Here are some suggestions for keeping wooden recorders in good condition.

1° PLAYING IN a new recorder

Wood needs to become accustomed to warmth & dampness caused by playing. You must therefore play in your instrument progressively, not exceeding the following time limits:

during the     you can play for
1st week
2nd week
3rd week
4th week
    10 minutes per day
15 minutes per day
15 minutes per day
30 minutes per day

After this period you can increase the time by reasonable steps.
From the beginning you can play all the notes, paying attention to tone quality and intonation.


Do not expose the recorder to excessive heat or cold, or to sudden temperature changes. Do not therefore leave it near a radiator, in direct sunlight, in a parked car... etc.

If it is cold, warm it in your hands before playing to limit condensation.


Carefully wipe out the bore with a cloth or piece of chamois leather. Suck dry air into the windway through the beak, while closing the bottom end of the head joint with one hand, to remove some of the dampness there, and exhale it outside the recorder. Do this for one or two minutes. Then let the instrument dry out completely (especially the windway which cannot be wiped) before closing its case. It is a good idea to use a stand for this, so that the pieces are held vertically.

Recorder: Wiping out the bore with a piece of chamois leather     Recorder: Drying the instrument in a vertical position

If the different parts become impossible to separate after a long playing session because the joints have become damp do not attempt to force them apart since this could cause damage. Just wipe the inside as shown above and let them dry out completely. This can take several hours, or even a day or two. The instrument will be easy to take apart once it is dry. To avoid this happening again take off a little thread or grease the joint.


Since the instrument has been oiled during making, condensation may form in the windway after a few weeks. This can be easily removed with detergent (water and washing-up liquid in equal parts + a little alcohol). Either take the block out (see the page on advanced operations on the windway) and apply the liquid onto the windway and block surfaces using a cotton bud, or, without removing the block, use a dropper to let it flow into the window end while blocking the beak end with one finger. Wait for a few moments, then blow it out backwards through the beak while blocking the socket.

Recorder :Pouring "anti-condens" liquid into the windway with a dropper

Click here for more detailed information on condensation in recorders


Oil the recorder every 3 months with linseed oil or every month with almond oil. The best tool for this is a bottle brush of the right diameter which will put a thin layer of oil over the whole bore surface, but you can also use a mop, a piece of cloth fixed to a rod with a slit in the end, or even a large feather to to do the job. You can also oil the labium sparingly with a cotton bud or small paintbrush but NEVER the block and windway. Do not overoil.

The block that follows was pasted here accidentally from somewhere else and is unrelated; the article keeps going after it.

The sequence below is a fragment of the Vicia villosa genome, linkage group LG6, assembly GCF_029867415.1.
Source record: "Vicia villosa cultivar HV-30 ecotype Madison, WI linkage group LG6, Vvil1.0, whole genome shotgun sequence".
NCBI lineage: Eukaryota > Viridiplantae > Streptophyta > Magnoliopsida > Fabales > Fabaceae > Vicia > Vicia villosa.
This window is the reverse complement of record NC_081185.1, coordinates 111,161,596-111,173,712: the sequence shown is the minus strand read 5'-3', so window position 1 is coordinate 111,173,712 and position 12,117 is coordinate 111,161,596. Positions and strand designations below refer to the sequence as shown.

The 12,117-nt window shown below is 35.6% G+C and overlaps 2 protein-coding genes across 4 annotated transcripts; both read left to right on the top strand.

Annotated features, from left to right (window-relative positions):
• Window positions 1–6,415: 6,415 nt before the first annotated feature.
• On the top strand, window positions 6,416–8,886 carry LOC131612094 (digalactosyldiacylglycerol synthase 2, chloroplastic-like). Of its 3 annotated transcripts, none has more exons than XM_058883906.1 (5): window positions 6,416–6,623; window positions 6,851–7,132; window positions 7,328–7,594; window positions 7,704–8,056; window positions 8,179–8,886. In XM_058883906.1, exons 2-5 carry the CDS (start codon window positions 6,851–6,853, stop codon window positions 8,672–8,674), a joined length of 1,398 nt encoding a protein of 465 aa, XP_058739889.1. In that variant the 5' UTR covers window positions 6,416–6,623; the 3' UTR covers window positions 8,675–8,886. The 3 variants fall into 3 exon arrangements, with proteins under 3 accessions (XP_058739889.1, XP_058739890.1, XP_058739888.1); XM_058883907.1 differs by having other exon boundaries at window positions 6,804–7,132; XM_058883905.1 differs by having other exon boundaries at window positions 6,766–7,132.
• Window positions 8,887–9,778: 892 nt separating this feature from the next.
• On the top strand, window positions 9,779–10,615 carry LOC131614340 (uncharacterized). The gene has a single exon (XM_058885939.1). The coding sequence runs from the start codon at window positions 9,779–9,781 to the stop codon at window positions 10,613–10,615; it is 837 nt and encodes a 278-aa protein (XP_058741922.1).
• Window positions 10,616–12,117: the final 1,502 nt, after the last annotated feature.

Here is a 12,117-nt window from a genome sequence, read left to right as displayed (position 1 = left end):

Recorder: oiling the bore     Recorder: oiling the labium

Recorder: oiling limit

Let the oil soak into the wood for a few hours, preferably keeping the instrument in a vertical position on a stand, then wipe away all the excess in the bore and the holes that has not been absorbed. You can use wiping paper for this.     Recorder: letting the oil soak into the wood in a vertical position to ensure better dispersion


You can repair or adjust thread joints yourself. If they become too loose it is often sufficient to add a little thread. If they are too tight you can take some off. For this you can use buttonhole silk or polyester which you wax with beeswax. Simply pull the thread across the wax. It should then stick to the joint. Be careful not to put on too much thread or there could be a risk of splitting the instrument. Check this by carefully trying to assemble the recorder as you go along. After much use it can become necessary to change the joint completely. Cut away the old thread without touching the wood, and wind on some new waxed thread (cf drawing below). Begin by laying a loop lengthwise along the tenon, continue wrapping the thread around it, keeping the layer as regular as possible. As before, be careful not to put on too much. To secure the joint just pass the end through the loop and pull it back under the joint.

Recorder: fixing the thread joints Recorder: fixing the thread joints

Thread joints that have been correctly fixed as shown above can be greased with vaseline or with a mixture of equal parts of vaseline and beeswax melted together in a jar heated in boiling water. Unfixed thread will unwind if greased.

Click here for a page on recorder joint maintenance.